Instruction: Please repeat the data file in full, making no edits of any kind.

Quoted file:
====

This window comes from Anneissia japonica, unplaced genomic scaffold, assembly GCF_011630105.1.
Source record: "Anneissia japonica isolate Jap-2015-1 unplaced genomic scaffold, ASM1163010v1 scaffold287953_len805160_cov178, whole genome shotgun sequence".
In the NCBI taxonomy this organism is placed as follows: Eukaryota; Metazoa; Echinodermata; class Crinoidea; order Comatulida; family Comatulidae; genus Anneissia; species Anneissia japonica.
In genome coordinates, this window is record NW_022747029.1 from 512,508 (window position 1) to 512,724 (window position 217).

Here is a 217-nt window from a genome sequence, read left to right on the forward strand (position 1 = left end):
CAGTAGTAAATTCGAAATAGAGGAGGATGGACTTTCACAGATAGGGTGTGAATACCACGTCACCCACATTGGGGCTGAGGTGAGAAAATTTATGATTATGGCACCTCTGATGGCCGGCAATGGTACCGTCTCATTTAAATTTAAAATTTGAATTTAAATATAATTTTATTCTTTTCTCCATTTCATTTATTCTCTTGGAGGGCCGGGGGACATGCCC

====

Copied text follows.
This window comes from Anneissia japonica, unplaced genomic scaffold, assembly GCF_011630105.1.
Source record: "Anneissia japonica isolate Jap-2015-1 unplaced genomic scaffold, ASM1163010v1 scaffold287953_len805160_cov178, whole genome shotgun sequence".
In the NCBI taxonomy this organism is placed as follows: Eukaryota; Metazoa; Echinodermata; class Crinoidea; order Comatulida; family Comatulidae; genus Anneissia; species Anneissia japonica.
In genome coordinates, this window is record NW_022747029.1 from 512,508 (window position 1) to 512,724 (window position 217).

Here is a 217-nt window from a genome sequence, read left to right on the forward strand (position 1 = left end):
CAGTAGTAAATTCGAAATAGAGGAGGATGGACTTTCACAGATAGGGTGTGAATACCACGTCACCCACATTGGGGCTGAGGTGAGAAAATTTATGATTATGGCACCTCTGATGGCCGGCAATGGTACCGTCTCATTTAAATTTAAAATTTGAATTTAAATATAATTTTATTCTTTTCTCCATTTCATTTATTCTCTTGGAGGGCCGGGGGACATGCCC